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Minimalism 4th Hour


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Minimalism 4th Hour

  1. 1. MINIMALISMWhat you see is what you see.
  2. 2. Robert Smithson—Mirror Stratum, 1966
  3. 3. Dan Flavin—Untitled (for you, Leo, in long respect and affection) 3, 1978
  4. 4. Alan Sonfist—Earth Monument to Chicago, 1965-1977
  5. 5. Characteristics of Minimalism Primarily sculpture Geometric forms Industrially produced Non-referential Materials appear as materials No distracting colors Gallery and viewer are part of the piece
  6. 6. Social and Political Background Minimalism was a product of its time  Mass-production  Media  Conflicts between capitalism and democracy 1960s—a time of radical upheaval and blurring of boundaries “End” of Minimalism  Artbusiness  Conservative backlash
  7. 7. Artistic Context Minimalism is a reaction to abstract expressionism  Rejected romantic exuberance and self-celebration Pop Art expanded the art world  Shared characteristics  Popularized art
  8. 8. Reactions to Minimalism “Recentness of Sculpture”—Clement Greenberg  Minimalism was confusing innovation with novelty  “Novelty Art” has nothing to do with art “Art and Objecthood”—Michael Fried  Minimalism was challenging modernism
  9. 9. Frank Stella Parallel Order Denied illusion Stripes
  10. 10. Frank Stella—The Marriage of Reason and Squalor, 1959
  11. 11. Frank Stella—Union I, 1966
  12. 12. Frank Stella—Darabjerd I, 1968
  13. 13. Donald Judd "A shape, a volume, a color, a surface is something itself. It shouldnt be concealed as part of a fairly different whole."  -Donald Judd
  14. 14. Donald Judd Continued Space and Dimension Rectangular Plane Order Monochrome
  15. 15. Donald Judd—Untitled (Stack), 1967
  16. 16. Donald Judd—Untitled, 1966
  17. 17. Robert Morris “Simplicity of shape does not necessarily equate with simplicity of experience.” -Robert Morris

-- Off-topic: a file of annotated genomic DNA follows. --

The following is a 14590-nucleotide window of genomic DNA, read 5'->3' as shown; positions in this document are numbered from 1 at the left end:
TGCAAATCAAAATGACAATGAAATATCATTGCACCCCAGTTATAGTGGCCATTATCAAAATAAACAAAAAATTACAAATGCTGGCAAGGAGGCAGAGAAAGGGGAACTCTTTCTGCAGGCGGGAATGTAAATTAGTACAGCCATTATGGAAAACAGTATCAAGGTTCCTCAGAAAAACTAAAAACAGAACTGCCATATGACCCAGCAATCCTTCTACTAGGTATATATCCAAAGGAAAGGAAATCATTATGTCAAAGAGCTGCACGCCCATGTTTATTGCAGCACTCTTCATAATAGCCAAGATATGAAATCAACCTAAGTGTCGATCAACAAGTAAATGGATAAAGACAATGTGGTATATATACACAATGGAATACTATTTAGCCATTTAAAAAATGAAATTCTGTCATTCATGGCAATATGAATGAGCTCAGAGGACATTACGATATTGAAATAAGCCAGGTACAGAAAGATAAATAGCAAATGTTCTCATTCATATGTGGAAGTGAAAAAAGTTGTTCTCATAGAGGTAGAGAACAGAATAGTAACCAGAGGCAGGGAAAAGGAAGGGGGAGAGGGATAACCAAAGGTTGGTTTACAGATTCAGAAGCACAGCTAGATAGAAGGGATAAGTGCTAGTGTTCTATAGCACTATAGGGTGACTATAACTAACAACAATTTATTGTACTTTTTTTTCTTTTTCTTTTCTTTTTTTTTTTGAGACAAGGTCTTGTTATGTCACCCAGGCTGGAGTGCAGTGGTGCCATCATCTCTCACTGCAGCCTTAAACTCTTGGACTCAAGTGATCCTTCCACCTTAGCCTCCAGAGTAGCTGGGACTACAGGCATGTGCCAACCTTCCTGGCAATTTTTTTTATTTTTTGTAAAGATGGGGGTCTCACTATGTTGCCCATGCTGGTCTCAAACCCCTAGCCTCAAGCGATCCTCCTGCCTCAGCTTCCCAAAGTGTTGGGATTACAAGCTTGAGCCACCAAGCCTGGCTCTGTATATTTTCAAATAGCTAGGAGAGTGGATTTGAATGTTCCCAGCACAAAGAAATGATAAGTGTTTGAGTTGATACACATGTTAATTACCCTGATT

18. 18. Robert Morris Continued Danced before becoming a sculptor  Interested in process of production and perceiving “Notes on Sculpture Parts 1 & 2” (1966)  Sculpture as Gestalt  Focus on relationship between viewer, space, and sculpture, rather than relationships within a piece Avoids projection of human nature onto art
  19. 19. Robert Morris—Green Gallery (Plywood Show), 1964
  20. 20. Robert Morris—Untitled (L-beams), 1965
  21. 21. Carl Andre “My work is atheistic, materialistic, and communistic. It is atheistic because it is without transcendent form, without spiritual or intellectual quality. Materialistic because it is made out of its own materials without pretension to other materials. And communistic because the form is equally accessible to all men.” -Carl Andre
  22. 22. Carl Andre Continued Used pre-fabricated materials Unconnected arrangement of individual elements within each piece Limitation to relatively simple shapes Sculpture as place Elements are indistinguishable from raw materials
  23. 23. Carl Andre—144 Magnesium Square, 1969
  24. 24. Carl Andre—Sphinges, 1985
  25. 25. Sol Lewitt “The most interesting characteristic of the cube is that it is relatively uninteresting.” -Sol Lewitt
  26. 26. Sol Lewitt Continued Geometrical progression through modular structures Based on repetition, permutation, and serial formulas Simplified past industrial material—focus on concepts and systems
  27. 27. Sol Lewitt—Open Modular Cube, 1966
  28. 28. Sol Lewitt—HRZL 1,1990
  29. 29. Dan Flavin “One might not think of light as a matter of fact, but I do. And it is, as I said, as plain and open and direct an art as you will ever find.” -Dan Flavin
  30. 30. Dan Flavin Continued Limited materials to standard fluorescent light Emphasis on physical space and light interaction Has industrial qualities but is impermanent Saw himself as a “maximalist”
  31. 31. Dan Flavin–“monument" 1 for V. Tatlin, 1964
  32. 32. Dan Flavin—Untitled (for Donna), 1971
  33. 33. Influence of Minimalism Minimalism spurred paradigm shifts  Art no longer had to be a unique object created by an artist  Reinvented sculpture  Broadened definition and rules of art Closed gap between high culture and mass culture